Fela Kuti vs. Talking Heads
I’m embarrassed to say it, but I’m about 25 years late on catching the Fela Kuti boat.
I remember I was in H.S. at GDS, when I remember one of my enthusiastic teachers going on about some kind of music someone was interested and how Fela could, “kick the shit out of that”. Granted, I was in H.S. at the time and likely jaded about anything anyone over 20 might have to say, but this teacher was one of the cool ones, so I took note.
And just last weekend, I read an article online in the Guardian, I read an interview with both Brian Eno and David Byrne, who were looking back on their earlier collaborations while promoting their new lp, Everything That Happens Will Happen Today.
As a jaded former new-wave art hipster, imagine my surprise when I read the following:
Byrne and Eno met for the first time in May 1977. Talking Heads were touring the UK as support to the Ramones, and John Cale took Eno to see the show in London. Afterwards, Eno invited Cale and Byrne back to his flat, where they sat and listened to records. Among the albums he put on was Fela Kuti’s Afrodisiac (1973), which would become the template for Remain in Light. “I was very excited about this music at the time and they were pretty excited too,” says Eno, “which was thrilling, because no one in England was at all interested.”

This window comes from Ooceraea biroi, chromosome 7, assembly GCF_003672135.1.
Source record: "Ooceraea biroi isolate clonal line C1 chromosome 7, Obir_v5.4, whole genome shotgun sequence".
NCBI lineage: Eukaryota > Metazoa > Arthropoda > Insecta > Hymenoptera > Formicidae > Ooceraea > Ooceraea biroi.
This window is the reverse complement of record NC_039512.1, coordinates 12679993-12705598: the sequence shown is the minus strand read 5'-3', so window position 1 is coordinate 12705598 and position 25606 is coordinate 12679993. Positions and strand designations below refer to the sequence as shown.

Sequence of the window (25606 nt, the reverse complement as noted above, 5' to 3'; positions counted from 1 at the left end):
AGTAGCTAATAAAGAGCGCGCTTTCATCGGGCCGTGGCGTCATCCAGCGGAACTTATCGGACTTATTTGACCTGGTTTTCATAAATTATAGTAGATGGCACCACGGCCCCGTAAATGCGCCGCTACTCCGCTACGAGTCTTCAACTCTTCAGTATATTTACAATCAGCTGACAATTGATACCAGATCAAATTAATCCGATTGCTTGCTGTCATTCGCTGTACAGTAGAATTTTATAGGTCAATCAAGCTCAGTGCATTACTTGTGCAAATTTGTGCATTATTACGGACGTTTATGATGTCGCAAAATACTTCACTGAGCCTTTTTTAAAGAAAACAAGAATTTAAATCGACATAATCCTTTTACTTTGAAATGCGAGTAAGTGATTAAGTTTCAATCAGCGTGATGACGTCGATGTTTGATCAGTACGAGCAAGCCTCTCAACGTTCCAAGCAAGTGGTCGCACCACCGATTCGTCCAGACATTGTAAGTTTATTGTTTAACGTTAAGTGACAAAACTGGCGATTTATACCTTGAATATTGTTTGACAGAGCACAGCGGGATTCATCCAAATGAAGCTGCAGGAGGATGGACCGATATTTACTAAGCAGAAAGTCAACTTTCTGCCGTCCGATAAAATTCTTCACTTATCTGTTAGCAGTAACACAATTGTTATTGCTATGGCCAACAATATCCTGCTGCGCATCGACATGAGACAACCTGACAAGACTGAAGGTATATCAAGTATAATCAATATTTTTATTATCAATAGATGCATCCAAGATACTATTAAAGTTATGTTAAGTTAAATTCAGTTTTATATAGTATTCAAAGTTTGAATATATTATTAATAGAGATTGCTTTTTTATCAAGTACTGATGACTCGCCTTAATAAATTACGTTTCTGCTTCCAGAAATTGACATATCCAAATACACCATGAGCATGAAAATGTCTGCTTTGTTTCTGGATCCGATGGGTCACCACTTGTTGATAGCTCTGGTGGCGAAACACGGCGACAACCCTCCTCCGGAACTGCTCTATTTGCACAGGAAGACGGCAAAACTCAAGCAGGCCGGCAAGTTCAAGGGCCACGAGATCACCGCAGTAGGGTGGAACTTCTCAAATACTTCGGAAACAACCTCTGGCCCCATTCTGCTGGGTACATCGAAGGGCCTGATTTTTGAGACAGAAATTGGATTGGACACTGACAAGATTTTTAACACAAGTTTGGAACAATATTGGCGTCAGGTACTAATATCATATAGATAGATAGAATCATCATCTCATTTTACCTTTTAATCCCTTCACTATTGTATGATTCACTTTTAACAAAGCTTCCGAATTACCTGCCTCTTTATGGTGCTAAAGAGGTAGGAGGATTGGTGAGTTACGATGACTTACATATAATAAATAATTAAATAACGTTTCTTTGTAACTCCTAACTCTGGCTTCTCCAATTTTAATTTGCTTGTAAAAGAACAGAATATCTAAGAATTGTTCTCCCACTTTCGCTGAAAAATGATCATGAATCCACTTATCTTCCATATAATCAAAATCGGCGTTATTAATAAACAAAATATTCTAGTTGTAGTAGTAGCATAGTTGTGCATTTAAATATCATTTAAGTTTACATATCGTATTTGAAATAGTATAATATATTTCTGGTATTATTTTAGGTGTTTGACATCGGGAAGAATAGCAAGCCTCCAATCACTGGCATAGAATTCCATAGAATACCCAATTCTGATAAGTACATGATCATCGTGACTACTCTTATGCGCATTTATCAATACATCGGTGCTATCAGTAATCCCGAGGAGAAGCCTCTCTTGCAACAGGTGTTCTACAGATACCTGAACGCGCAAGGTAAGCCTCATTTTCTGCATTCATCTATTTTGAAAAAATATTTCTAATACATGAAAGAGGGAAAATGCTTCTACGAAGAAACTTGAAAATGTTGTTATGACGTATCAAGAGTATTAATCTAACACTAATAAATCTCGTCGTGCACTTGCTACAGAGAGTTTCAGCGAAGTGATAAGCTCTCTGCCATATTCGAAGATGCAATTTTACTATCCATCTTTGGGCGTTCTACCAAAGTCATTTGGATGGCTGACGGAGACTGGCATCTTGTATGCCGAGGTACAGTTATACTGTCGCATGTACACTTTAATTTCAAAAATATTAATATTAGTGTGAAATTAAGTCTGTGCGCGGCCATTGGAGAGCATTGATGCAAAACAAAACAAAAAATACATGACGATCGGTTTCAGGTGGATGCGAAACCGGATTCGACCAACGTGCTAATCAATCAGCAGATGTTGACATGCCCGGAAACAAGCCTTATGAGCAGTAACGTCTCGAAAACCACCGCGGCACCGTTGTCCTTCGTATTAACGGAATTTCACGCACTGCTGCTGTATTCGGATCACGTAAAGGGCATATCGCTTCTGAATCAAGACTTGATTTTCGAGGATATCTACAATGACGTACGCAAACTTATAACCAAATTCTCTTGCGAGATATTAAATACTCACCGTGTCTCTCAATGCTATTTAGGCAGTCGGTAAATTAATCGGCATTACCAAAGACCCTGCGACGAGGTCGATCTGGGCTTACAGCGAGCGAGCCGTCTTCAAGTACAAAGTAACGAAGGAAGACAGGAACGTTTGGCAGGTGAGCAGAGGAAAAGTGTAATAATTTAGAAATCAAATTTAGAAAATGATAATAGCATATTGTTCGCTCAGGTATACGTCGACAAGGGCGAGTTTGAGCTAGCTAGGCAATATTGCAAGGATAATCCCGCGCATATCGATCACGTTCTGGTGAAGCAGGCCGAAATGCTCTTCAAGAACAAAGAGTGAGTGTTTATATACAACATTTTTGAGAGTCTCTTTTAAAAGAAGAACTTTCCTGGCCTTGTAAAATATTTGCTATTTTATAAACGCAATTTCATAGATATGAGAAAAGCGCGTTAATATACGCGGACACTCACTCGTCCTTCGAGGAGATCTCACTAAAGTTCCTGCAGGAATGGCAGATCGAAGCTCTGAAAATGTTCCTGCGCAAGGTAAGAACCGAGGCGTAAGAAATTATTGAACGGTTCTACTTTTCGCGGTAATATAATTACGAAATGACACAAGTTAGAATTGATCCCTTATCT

Wow. Afrodisiac was the template for what both was and remains one of my favorite Talking Heads albums? I was listening to that way back in those same H.S. days, when I was either getting ready to paint or looking for insptiration. Born Under Punches always truck me as an entirely sublime composition from the fringe of Western culture somewhere, some techno-tribal place in the future somewhere, because it was.
Imagine my surprise at reading Eno’s comment, and then tracking down a copy of the OOP Fela compilation that includes both Afrodisiac (1973) and Open & Close (1972). And yeah, Born Under Punches shares a great deal with the first track on Afrodisiac, “Jeun Ko Ku”. Similar percussion, similar use of horns and keyboards and I dare say more interesting than the Eno and Byrne collaborations which were derived from it, down to the Talking Heads’ Eno-less Speking in Tongues (1983).
Not only had I missed the boat all these years, but I guess Brne really liked Kuti, past the point of imitation… Not only that, Fela was a decade ahead of the abruni.
America’s new wave musicians were inspired by a Nigerian prophet. Who knew?